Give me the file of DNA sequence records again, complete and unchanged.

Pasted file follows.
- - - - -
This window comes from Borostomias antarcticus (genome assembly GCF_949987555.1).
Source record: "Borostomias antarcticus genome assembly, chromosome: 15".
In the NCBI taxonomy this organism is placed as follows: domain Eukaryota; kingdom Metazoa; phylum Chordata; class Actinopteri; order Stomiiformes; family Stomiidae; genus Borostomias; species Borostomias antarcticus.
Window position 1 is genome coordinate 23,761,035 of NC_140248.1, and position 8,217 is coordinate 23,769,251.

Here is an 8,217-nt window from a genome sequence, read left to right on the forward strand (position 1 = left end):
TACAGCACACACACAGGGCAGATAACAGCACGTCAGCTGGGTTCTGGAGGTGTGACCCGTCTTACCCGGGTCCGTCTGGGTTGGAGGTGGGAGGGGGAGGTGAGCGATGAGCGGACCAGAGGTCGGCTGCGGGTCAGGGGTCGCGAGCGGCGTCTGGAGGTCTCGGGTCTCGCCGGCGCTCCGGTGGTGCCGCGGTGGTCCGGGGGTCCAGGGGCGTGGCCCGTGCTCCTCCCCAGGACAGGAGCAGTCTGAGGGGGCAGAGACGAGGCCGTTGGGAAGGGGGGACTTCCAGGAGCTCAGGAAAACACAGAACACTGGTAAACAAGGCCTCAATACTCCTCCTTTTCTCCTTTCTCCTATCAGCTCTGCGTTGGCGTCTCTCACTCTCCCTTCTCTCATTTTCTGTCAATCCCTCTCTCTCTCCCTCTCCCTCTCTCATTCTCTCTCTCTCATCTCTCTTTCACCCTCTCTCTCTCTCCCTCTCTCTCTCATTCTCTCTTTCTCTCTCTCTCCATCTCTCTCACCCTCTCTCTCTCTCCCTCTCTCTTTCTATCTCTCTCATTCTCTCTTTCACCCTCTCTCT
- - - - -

This window comes from Borostomias antarcticus (genome assembly GCF_949987555.1).
Source record: "Borostomias antarcticus genome assembly, chromosome: 15".
In the NCBI taxonomy this organism is placed as follows: domain Eukaryota; kingdom Metazoa; phylum Chordata; class Actinopteri; order Stomiiformes; family Stomiidae; genus Borostomias; species Borostomias antarcticus.
Window position 1 is genome coordinate 23,761,035 of NC_140248.1, and position 8,217 is coordinate 23,769,251.

Here is an 8,217-nt window from a genome sequence, read left to right on the forward strand (position 1 = left end):
TACAGCACACACACAGGGCAGATAACAGCACGTCAGCTGGGTTCTGGAGGTGTGACCCGTCTTACCCGGGTCCGTCTGGGTTGGAGGTGGGAGGGGGAGGTGAGCGATGAGCGGACCAGAGGTCGGCTGCGGGTCAGGGGTCGCGAGCGGCGTCTGGAGGTCTCGGGTCTCGCCGGCGCTCCGGTGGTGCCGCGGTGGTCCGGGGGTCCAGGGGCGTGGCCCGTGCTCCTCCCCAGGACAGGAGCAGTCTGAGGGGGCAGAGACGAGGCCGTTGGGAAGGGGGGACTTCCAGGAGCTCAGGAAAACACAGAACACTGGTAAACAAGGCCTCAATACTCCTCCTTTTCTCCTTTCTCCTATCAGCTCTGCGTTGGCGTCTCTCACTCTCCCTTCTCTCATTTTCTGTCAATCCCTCTCTCTCTCCCTCTCCCTCTCTCATTCTCTCTCTCTCATCTCTCTTTCACCCTCTCTCTCTCTCCCTCTCTCTCTCATTCTCTCTTTCTCTCTCTCTCCATCTCTCTCACCCTCTCTCTCTCTCCCTCTCTCTTTCTATCTCTCTCATTCTCTCTTTCACCCTCTCTCT